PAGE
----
Intentional Child Abuse Charges for Utah Mom Who Locked Son in Bathroom for a Year

A southern Utah mom is facing intentional child abuse charges after authorities discovered she had been keeping her 12 year old son locked in a bathroom for over a year.

Neglected basic needs of a child

Photo by : Purgatory Correctional Facility

Photo by : Purgatory Correctional Facility

Authorities responded to a welfare check at a southern Utah home after a dramatically underweight and malnourished 12 year old boy was brought into the local hospital by his father. Police obtained a warrant and searched the home of the boy’s mother, 36 year old Brandy Jaynes of Toquerville, Utah. There were three children who were living in the home with Jaynes; two of the children appeared to be in normal health while police found evidence that the emaciated boy who was brought into the hospital had been living in a locked bathroom among his own feces ,with no light and little to no food.

Intentional child abuse

Photo by: C.P.Storm

Photo by: C.P.Storm

The 36 year old mother of three was booked into Purgatory Correctional Facility on a $10,000 bail and is facing up to 15 years in prison for second degree intentional child abuse. According to Utah Code 76-5-109, “any person who inflicts upon a child serious physical injury ( . . . ) is guilty of an offense as follows: If done intentionally or knowingly, the offense is a felony of the second degree. “ This section defines seriously physical injury as “injuries that:

(A) seriously impairs the child’s health;

(B) involves physical torture;

(C) causes serious emotional harm to the child; or

(D) involves a substantial risk of death to the child.

Serious physical injury includes: ( . . . ) any conduct toward a child that results in severe emotional harm, severe developmental delay or intellectual disability, or severe impairment of the child’s ability to function; ( . . . ) any conduct that results in starvation or failure to thrive or malnutrition that jeopardizes the child’s life.”

Locked away and forgotten

Aggravated Intentional Child Abuse

Photo by: Joel Penner

Investigators are attempting to piece together information surrounding this family and the public is demanding to know why no one had checked on the boy earlier. By the time his father took him to receive medical treatment, the boy weighed 30 pounds and could not stand and support his own weight. The 12 year old boy had been taken out of school over a year prior to the search on the Toquerville Utah home yet neither school officials, neighbors, family, nor friends had apparently inquired of the boy’s whereabouts. One of the siblings admitted to knowing their brother was in the bathroom and had spoken to him through the door, but it had been months since they last spoke. It is not known where the father of the boy was during the boy’s bathroom imprisonment, and whether or not he had any knowledge of the circumstances his son had been living in for an extended period of time.

Mindset of a troubled parent

Photo by: Porsche Brosseau

Photo by: Porsche Brosseau

Police are understandably concerned with the irrational thinking of the mother who claimed the malnourished boy wanted to sleep in the bathroom and that she felt she was keeping him safe in the locked room while she was away from the house. Although the boy was obviously neglected and living in horrible circumstances, the mother was keeping an eye on him. There was Wi-Fi enabled video monitoring that was streaming to the mother’s cell phone, as well as a baby monitor that could transmit messages from the mother to her son. There are residents that live near the home that claim the area has a high volume of drug use, however authorities have not answered this speculation with any information regarding whether or not the mother was using illegal drugs. It has also not been divulged whether or not the 36 year old has a history of mental illness, or whether or not the boy had special needs that the mother was unable to cope with, however a mental illness would help make this story of intentional child abuse easier to swallow than a mother who intentionally neglected her child to near starvation. More information on the case is forthcoming.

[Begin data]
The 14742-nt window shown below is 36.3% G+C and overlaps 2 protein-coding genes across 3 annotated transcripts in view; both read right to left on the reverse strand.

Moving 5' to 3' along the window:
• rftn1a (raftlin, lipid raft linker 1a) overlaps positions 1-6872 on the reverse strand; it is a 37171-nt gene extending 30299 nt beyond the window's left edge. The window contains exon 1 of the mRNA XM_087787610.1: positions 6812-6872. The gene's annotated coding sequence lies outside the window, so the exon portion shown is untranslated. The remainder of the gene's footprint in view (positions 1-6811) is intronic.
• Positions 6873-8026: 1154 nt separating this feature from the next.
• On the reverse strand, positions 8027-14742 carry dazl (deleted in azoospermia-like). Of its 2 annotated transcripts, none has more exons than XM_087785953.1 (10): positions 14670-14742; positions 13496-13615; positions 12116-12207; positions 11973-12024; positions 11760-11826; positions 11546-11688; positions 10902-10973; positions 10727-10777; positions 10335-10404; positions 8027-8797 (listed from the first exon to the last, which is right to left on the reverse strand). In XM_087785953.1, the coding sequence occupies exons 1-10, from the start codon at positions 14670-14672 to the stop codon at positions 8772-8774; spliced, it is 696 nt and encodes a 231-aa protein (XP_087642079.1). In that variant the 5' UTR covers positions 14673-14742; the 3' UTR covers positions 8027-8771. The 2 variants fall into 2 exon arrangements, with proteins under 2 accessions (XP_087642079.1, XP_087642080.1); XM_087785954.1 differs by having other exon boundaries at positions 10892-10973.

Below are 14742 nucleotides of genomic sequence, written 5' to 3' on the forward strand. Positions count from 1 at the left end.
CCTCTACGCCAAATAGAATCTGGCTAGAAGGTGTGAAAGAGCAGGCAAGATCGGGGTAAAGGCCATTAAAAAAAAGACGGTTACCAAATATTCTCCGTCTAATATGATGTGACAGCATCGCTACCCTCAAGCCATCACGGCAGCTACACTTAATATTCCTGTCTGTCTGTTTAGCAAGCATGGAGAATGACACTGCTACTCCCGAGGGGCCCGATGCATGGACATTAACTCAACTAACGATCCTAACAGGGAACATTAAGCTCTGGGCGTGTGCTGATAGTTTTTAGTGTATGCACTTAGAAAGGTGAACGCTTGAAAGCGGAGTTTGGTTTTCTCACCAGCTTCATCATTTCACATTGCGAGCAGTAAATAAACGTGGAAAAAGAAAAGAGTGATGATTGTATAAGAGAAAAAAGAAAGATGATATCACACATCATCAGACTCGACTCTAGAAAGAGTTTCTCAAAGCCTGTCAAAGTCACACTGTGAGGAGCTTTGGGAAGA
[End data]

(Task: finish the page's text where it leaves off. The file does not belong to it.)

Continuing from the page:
Domestic Violence in Utah

Domestic violence is a serious problem worldwide, and Utah is by far no exception.

Wife and her dog

One of the several cases of domestic violence this month in Utah left a woman with facial wounds, a dog in surgery, and a man in jail. Earlier this month, a 40 year old Santaquin Utah man was arrested for multiple charges when he was involved in a fight with a woman at their home. After hitting the woman in the head in front of her children, he then stabbed her service dog- nearly killing it. While it is unknown what sparked the argument that ended with physical aggression, domestic violence rarely needs a rational reason.

Legal definition

Photo by: West Midlands Police

Photo by: West Midlands Police

Utah Code 77-36-1 identifies domestic violence as “any criminal offense involving violence or physical harm or threat of violence or physical harm, or any attempt, conspiracy, or solicitation to commit a criminal offense involving violence or physical harm, when committed by one cohabitant against another.” 77-36-1 also states that it can . . . include “commission or attempt to commit, any of the following offenses by one cohabitant against another:

(a) aggravated assault . . .
(b) assault . . .
(c) criminal homicide . . .
(d) harassment . . .
(e) electronic communication harassment . . .
(f) kidnapping . . .
(g) mayhem . . .
(h) sexual offenses . . .
(i) stalking . . .
(j) unlawful detention . . .
(k) violation of a protective order . . .
(l) [some] offense[s] against property . . .
(m) Possession of a deadly weapon with intent to assault . . .
(n) Discharge of a firearm from a vehicle, near a highway, or in the direction of any person, building, or vehicle . . .
(o) Disorderly conduct . . .
(p) Child abuse . . . “